• Downer Ending: Several examples. "The Jaunt" in particular is one of the most gruesome in King's writings, which is saying something.
  • Earn Your Happy Ending: The editor in "Ballad of the Flexible Bullet" reassures his audience that Jane Thorpe survived the events of the story, moved to New Haven, and is recovering steadily. She's not happy necessarily, but she is okay.
  • Eldritch Abomination:
    • The creatures in The Mist, though they are ultimately biological entities that can bleed and die.
    • Some of the things Homer Buckland half-glimpses on the road to Bangor in "Mrs. Todd's Shortcut", not to mention the 'woodchuck' stuck to the grille of her Mercedes.
  • Eldritch Location: The gentleman's club in "The Man Who Would Not Shake Hands", the same one we visited previously in "The Breathing Method".
  • Enfant Terrible:
    • Jimmy Rulin in "The Ballad of the Flexible Bullet", given he's been kicked out of first grade due to his behavior and has to repeat kindergarten. Subverted when Reg Thorpe tosses him across the room, and when he and his mother both get shot through the leg. He just becomes a screaming child, and the prose implies that the experience mellowed him.
    • Roger, Richard's brother in "Word Processor of the Gods". He doesn't grow out of it.
  • Even Evil Has Standards: In "Survivor Type" Richard admits to performing unnecessary surgeries, then makes a point of saying he never performed one against a patient's will.
  • Evil Old Folks: The eponymous "Gramma", a massively fat, demanding and mean-spirited woman who pulls off a Grand Theft Me on her own grandson.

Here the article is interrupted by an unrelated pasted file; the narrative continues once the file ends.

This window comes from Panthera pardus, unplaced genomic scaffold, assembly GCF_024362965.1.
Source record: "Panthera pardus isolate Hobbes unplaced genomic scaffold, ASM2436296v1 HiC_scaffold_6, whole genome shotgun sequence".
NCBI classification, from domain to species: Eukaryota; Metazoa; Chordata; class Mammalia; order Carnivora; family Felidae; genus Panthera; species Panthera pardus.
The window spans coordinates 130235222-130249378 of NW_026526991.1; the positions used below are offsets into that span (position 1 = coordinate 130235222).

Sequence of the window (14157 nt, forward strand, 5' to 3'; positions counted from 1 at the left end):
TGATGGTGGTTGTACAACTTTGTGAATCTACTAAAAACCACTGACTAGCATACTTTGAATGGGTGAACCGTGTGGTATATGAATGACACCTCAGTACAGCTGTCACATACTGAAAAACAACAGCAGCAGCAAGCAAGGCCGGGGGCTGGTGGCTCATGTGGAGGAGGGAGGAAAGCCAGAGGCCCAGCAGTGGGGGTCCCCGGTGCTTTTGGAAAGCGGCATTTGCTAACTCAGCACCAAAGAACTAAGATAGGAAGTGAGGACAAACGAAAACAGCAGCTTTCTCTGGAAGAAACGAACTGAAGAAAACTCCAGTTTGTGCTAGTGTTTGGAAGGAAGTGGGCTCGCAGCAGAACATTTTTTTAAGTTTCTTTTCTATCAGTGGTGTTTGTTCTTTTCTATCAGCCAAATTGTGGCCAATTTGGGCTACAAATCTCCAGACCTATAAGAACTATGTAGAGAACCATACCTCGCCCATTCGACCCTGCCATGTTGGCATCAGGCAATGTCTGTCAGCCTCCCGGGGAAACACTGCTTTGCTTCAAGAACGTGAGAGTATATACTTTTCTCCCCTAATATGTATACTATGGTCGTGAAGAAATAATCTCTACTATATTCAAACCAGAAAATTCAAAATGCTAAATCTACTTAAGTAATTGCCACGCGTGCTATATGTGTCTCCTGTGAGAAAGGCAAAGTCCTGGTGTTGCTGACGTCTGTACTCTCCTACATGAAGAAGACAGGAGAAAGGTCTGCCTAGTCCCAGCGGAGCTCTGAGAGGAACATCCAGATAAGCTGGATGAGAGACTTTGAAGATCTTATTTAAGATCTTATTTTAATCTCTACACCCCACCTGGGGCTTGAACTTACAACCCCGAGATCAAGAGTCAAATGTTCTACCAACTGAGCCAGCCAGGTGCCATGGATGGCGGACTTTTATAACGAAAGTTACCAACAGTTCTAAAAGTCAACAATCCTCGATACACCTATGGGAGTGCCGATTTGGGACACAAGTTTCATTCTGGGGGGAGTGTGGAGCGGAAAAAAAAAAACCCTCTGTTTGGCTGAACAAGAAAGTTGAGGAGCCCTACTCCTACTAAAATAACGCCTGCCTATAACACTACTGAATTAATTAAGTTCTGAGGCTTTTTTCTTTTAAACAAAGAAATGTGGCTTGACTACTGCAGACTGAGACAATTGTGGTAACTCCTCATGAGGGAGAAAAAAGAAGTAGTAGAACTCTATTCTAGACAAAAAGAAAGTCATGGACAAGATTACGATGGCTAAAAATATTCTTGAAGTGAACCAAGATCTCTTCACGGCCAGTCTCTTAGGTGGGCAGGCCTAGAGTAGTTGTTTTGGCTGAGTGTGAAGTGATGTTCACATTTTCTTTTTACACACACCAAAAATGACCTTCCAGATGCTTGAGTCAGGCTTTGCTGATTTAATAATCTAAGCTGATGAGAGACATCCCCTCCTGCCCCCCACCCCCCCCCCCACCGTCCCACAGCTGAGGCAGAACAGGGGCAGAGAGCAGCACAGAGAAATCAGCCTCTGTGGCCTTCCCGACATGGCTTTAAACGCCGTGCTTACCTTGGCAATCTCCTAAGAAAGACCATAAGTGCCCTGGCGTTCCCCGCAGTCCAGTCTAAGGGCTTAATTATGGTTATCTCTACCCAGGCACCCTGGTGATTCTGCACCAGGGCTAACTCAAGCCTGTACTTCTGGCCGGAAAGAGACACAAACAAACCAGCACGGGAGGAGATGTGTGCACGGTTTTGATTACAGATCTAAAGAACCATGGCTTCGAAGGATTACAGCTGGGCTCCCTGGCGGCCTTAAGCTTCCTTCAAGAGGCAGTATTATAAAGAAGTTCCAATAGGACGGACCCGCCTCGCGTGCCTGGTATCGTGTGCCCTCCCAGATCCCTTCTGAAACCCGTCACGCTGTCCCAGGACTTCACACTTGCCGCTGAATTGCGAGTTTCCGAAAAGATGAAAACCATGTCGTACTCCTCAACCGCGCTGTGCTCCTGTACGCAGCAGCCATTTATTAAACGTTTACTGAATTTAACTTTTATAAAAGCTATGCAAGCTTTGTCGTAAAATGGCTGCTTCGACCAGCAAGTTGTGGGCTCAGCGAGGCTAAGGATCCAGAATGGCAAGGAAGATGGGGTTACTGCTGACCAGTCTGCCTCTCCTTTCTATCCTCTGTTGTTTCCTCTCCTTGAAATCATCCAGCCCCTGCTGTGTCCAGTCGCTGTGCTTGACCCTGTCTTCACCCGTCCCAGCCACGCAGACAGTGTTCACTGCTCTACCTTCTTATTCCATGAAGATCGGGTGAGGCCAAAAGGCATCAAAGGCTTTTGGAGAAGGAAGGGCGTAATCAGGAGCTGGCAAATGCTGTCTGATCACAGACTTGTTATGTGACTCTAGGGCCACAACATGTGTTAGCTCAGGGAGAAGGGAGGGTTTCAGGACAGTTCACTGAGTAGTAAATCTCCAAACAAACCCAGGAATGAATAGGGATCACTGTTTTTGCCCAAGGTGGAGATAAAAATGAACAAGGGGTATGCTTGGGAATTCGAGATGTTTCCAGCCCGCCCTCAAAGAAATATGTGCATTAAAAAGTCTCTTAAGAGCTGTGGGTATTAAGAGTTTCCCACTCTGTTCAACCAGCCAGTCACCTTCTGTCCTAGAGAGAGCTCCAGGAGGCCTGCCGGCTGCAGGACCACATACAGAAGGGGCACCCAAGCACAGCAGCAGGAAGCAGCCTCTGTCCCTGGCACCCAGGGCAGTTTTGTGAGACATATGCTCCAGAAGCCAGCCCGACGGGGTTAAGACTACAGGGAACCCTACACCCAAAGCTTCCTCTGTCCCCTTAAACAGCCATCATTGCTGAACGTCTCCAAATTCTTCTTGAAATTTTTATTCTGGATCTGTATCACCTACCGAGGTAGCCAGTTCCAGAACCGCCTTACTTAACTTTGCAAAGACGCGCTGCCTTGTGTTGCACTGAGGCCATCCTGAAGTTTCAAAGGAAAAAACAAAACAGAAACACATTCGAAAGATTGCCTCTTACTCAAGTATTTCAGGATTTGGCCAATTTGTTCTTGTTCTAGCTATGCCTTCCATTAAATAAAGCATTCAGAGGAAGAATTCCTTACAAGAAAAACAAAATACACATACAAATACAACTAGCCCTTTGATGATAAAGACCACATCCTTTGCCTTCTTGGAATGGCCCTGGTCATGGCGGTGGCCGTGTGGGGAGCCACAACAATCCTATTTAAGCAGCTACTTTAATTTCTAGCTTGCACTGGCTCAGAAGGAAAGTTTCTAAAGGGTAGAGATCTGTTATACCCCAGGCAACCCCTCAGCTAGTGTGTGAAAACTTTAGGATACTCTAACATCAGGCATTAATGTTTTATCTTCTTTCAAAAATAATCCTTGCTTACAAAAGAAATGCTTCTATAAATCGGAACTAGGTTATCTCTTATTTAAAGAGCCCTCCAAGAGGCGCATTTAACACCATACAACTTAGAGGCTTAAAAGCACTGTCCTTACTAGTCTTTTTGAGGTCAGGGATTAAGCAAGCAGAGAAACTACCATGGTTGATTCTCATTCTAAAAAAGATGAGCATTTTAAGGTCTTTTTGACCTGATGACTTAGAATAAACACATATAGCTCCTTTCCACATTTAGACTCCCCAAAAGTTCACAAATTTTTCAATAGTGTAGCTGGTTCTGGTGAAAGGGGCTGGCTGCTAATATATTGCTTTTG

• Extradimensional Shortcut;
    • How "The Jaunt"'s titular teleportation works.
    • In "Mrs. Todd's Shortcut" Homer discovers that this is what Mrs. Todd's short cuts really are: roads that exist in some parallel universe that allow her to reach destinations in their own universe much more quickly than she could if she used normal roads. The only catch is that the wildlife can get pretty hostile, and you start to age in reverse.
  • Eye Scream: At the end of "The Jaunt" the hideously-aged and completely insane Ricky claws out his own eyes.
  • Fate Worse than Death: The poor woman who got shoved into an open jaunt with no exit by her husband, who discovered she'd been cheating on him. When his lawyer tried to use Exact Words in his trial for murder by pointing out that the wife was not technically dead, it did not end well for his client.
  • First Time Feeling: While they are trapped on "The Raft", Randy speculates that Deke might be experiencing fear for the very first time in his life.
  • Fold the Page, Fold the Space: Not physically demonstrated but the analogy is made in "Mrs Todd's Shortcut". Homer discovers evidence that Mrs Todd's shortcuts are taking fewer miles than are in a straight line between the trip origin and its destination, something that would be impossible in reality. Mrs. Todd compares the shortcuts to folding a map to bring two points closer together, suggesting she has discovered a warped version of reality, akin to a wormhole.
  • Fridge Horror: An In-Universe example happens in "The Raft" when Randy realizes he almost certainly could have swum to safety while the monster was busy pulling Deke through the boards.
  • From Nobody to Nightmare: In "The Wedding Gig", Maureen Scollay appears as the pathetic, morbidly obese sister of a small-time gangster. At the end, it's revealed that after her brother's murder, she took over his operation, and created a criminal empire rivaling Al Capone's. She also enacted brutal vengeance on the Greek, the gangster who ordered her brother's assassination.